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What is a ‘borderline alcoholic’? According to the experts

Adele says she quit drinking because she was a ‚borderline alcoholic‘, but can you really be an almost addict? Here’s what the experts say. 

It comes as no shock that superstar celebs like a tipple. But when does enjoying a few glasses of bubbly or a night of margaritas become less of a party and more of a problem

Adele recently told the audience at her Vegas residency that she’d ditched the booze after she was “literally borderline alcoholic for quite a lot of my 20s.” But the big question is: is there really such a thing? 

“Simply put, there’s no such thing as a ‘borderline alcoholic’,” says founder of alcohol reduction app, Mind the Sip, Ange Chappel. “Today the term ‘alcoholism’ is no longer used as a clinical diagnosis, and has been replaced with ‘Alcohol Use Disorder.’ This refers to problematic patterns of alcohol consumption leading to significant impairment or distress.”

She adds: “I don’t think Adele was announcing a diagnosis, but rather expressing she’s changed her relationship with alcohol. It was a way of saying alcohol wasn’t serving her.”

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“Thinking in terms of ‘alcoholic’ or ‘not alcoholic’ can be unhelpful,” confirms sober coach Rory Kinsella, who teaches Wise Monkey Way meditation-based programs that help people moderate or quit drinking.

“’Alcoholic’ is a loaded term that leads people to think if they’re not sleeping in the gutter or swigging vodka for breakfast, nothing needs to change.” He adds: “Alcohol use is a spectrum. There’s no definitive, objective point where it becomes problematic.”

Not only is our alcohol use on a spectrum, but our position on that spectrum can change at different times of our lives. “Drinking is a continuum,” says Kinsella. “People can and do move up and down it, depending on their stage of life, the amount of stress they are dealing with, and social pressure.” 

People who fall in the middle of this spectrum are known as ‘grey area drinkers.’ “These people tend to have more problems as they get older, often from 35 (Adele’s age) and upwards,” says Kinsella. “This is perhaps due to increased tolerance to alcohol, which means they drink more, and feel worse because of it.”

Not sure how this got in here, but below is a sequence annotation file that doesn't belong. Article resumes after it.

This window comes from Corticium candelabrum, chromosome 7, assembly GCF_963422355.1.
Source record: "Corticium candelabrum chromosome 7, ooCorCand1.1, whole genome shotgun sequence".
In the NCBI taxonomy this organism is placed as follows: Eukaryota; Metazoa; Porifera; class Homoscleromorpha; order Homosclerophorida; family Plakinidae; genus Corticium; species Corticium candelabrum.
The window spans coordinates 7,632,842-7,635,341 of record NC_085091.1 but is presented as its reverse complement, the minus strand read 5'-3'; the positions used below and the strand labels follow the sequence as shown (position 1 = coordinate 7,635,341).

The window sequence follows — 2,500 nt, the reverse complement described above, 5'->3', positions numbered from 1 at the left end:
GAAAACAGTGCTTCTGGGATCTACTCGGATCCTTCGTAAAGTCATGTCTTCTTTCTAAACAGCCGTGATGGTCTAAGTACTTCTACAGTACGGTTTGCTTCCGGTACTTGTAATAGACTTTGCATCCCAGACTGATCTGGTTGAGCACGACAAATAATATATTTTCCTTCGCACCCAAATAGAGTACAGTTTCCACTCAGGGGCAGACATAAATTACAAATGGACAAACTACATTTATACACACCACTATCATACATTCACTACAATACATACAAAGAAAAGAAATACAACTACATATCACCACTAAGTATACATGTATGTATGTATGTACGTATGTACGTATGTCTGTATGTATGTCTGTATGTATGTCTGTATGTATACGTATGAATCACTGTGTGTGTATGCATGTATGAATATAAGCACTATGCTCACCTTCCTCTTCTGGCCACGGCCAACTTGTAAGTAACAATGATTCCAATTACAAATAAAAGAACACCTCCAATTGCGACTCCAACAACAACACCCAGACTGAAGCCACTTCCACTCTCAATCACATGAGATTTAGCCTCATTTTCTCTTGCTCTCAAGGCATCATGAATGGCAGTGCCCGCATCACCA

The change in drinking culture, particularly amongst younger people, has helped many reassess their relationship with booze. Gen Zs (generally considered those born from the mid-1990s to the mid-2010s) drink around 20 per cent less than millennials (early 1980s to mid-1990s), who also drink less than the previous generation, according to research. This means that alcohol-free alternatives are now more accepted than ever – and the conversations around alcohol are also more tolerant. 

“Recognising drinking on a continuum encourages open conversations about responsible drinking, and the diverse reasons people may choose to abstain or limit their intake,” adds Chappel. 

While labelling anyone as ‘borderline alcoholic’ isn’t helpful, there are ways to determine where you sit on the alcohol spectrum. While there are still recommended weekly alcohol limits (10 standard drinks a week for men and women in Australia), it’s good to consider how alcohol is affecting you personally, even if you’re not exceeding those limits.

“I encourage people to ask themselves if overall they feel alcohol has a positive or negative effect on them,” says Kinsella. “Are the highs worth the lows? Is the price in hangovers, interrupted sleep and increased anxiety worth whatever perceived benefit they’re getting? Regardless of how much or how often you drink, if you’re noticing increasing negative effects from it, then it’s a good time to consider stopping.”

Want to be more mindful of what you’re drinking? Look into what’s driving you to swig that Sav Blanc. “If you’re drinking half or more of a bottle of wine in the evening to cope with work or parenting stress, it can be good to find a replacement for dealing with that stress,” suggests Kinsella. “I get my clients to meditate in the early evening when they would normally have a drink and notice if they crave one less afterwards.”

If you have serious concerns about your imbibing, talk to your GP. And if you’re doing an Adele and contemplating ditching the drink, it’s time to get straight with yourself. “The simplest question to ask yourself is: ‘Am I drinking more than I would like?’ says Kinsella. “If the answer’s yes, then it’s worth looking into whether you want to change that.” 

Non-alcoholic drinks you’ll love

Wine: Altina La Vie En Rose, $120 (6 bottles),

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Aperitif: Wilfred’s Bittersweet Aperitif, $49, 

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Spirit: Vera Gino non-alcoholic spirit, $50,

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Cocktail: Naked Life non-alcoholic Margarita, $15 (4 pack),

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Read related topics:Gut HealthMental Health

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